Ohio House OKs $133B state budget, guts Kasich’s tax reform plans

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Ohio House OKs $133B state budget, guts Kasich’s tax reform plans

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In passing the state’s $133 billion budget bill Tuesday, the Ohio House jettisoned Gov. John Kasich’s tax reform plan that called for lower income taxes and higher sales, tobacco and oil and gas taxes. The bill is expected to undergo further changes before the fiscal year expires on June 30.

The Ohio House voted 58-37 Tuesday in favor of a 4,500-page state budget bill that jettisons Gov. John Kasich’s tax reform plans and carves out $170 million in additional money to fight the opiate addiction crisis gripping Ohio.

“This topic right now is hitting everybody, everywhere,” said House Finance Committee Chairman Ryan Smith, R-Bidwell. He noted that 3,000 Ohioans died of accidental drug overdoses last year. If a natural disaster claimed that many citizens, state leaders would rush in to help, he said. The $170 million would be funneled toward prevention and education efforts, treatment beds and programs and workforce development.

Republicans knocked down Democrats’ calls to use all or part of Ohio’s $2-billion “rainy day fund” to fight the opiate crisis and also rejected Kasich’s proposal to cut income taxes and offset the revenue loss with increases in oil and gas, tobacco and sales taxes.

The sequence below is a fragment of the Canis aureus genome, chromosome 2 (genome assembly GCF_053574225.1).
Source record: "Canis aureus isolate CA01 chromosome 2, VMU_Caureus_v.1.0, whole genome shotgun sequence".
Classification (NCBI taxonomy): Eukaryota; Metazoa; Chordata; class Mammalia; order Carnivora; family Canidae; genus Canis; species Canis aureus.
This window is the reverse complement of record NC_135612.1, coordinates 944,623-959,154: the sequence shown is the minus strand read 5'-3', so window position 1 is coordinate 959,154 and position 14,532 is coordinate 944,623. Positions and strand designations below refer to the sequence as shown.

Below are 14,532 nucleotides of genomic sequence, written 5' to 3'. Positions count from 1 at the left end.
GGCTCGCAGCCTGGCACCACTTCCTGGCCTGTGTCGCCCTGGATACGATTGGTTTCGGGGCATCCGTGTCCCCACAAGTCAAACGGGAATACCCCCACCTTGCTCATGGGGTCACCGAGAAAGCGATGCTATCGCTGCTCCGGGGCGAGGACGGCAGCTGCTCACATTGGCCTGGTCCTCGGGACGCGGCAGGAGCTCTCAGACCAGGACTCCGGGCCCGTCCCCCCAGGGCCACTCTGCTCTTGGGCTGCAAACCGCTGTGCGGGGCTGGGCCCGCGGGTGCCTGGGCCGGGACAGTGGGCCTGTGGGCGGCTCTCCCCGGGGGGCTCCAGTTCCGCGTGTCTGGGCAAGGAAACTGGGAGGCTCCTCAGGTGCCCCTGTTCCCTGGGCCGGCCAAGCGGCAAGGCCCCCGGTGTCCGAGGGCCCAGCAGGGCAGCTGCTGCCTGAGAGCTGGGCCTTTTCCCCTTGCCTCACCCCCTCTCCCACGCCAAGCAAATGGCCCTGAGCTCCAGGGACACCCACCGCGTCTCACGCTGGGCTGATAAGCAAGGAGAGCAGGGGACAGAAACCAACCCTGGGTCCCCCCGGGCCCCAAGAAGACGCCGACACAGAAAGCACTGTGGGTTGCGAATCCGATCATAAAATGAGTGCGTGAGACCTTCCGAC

The budget, which is certain to undergo many changes over the next several weeks, calls for spending $133 billion over the next two fiscal years. The bill now goes to the Senate.

Ohio Medicaid, which costs about $31.6 billion in state and federal money over two years, consumes the biggest single share of the state budget. It covers 3 million Ohioans, including 715,000 who signed up through Medicaid expansion allowed through the Affordable Care Act.

Conservative lawmakers opposed to Obamacare inserted a provision in the budget bill that would require approval every six months for Medicaid expansion. Republicans called it “legislative guardrails.” Ohio would also seek federal approval for permission to impose work requirements for those enrolled in Medicaid expansion.

State Rep. Emilia Sykes, D-Akron, said Ohio shouldn’t punish people for being poor and kick them off Medicaid, especially as the state teeters on the verge of an economic recession. “I think that’s cruel and it’s short-sighted,” she said. Medicaid coverage allows workers to be healthy and able to work, she said.

The House budget relies on expanded gambling to bring in more revenue: a bigger portion of lottery sales would be earmarked for education to generate an additional $45 million over two years, the state would claim a larger share of video lottery terminal revenues to generate $18 million, adding video poker games at racinos would bring in $25 million and adding a new game — Lucky One — to the Ohio Lottery offerings would bring in $10 million.

The House version of the budget doesn’t fully address an anticipated $800 million fall off in state revenues. Smith and House Speaker Cliff Rosenberger, R-Clarksville, said the budget proposal is in balance, as required, based on existing revenue forecasts but it’ll be revised as new numbers come out. “This thing is going to flex again,” Rosenberger said.

The vote fell largely along partisan lines. Four Democrats voted in favor of the bill while a dozen Republicans opposed it, including John Becker of Cincinnati, Keith Faber of Celina, Candice Keller of Middletown, Nino Vitale of Urbana and Paul Zeltwanger of Mason.

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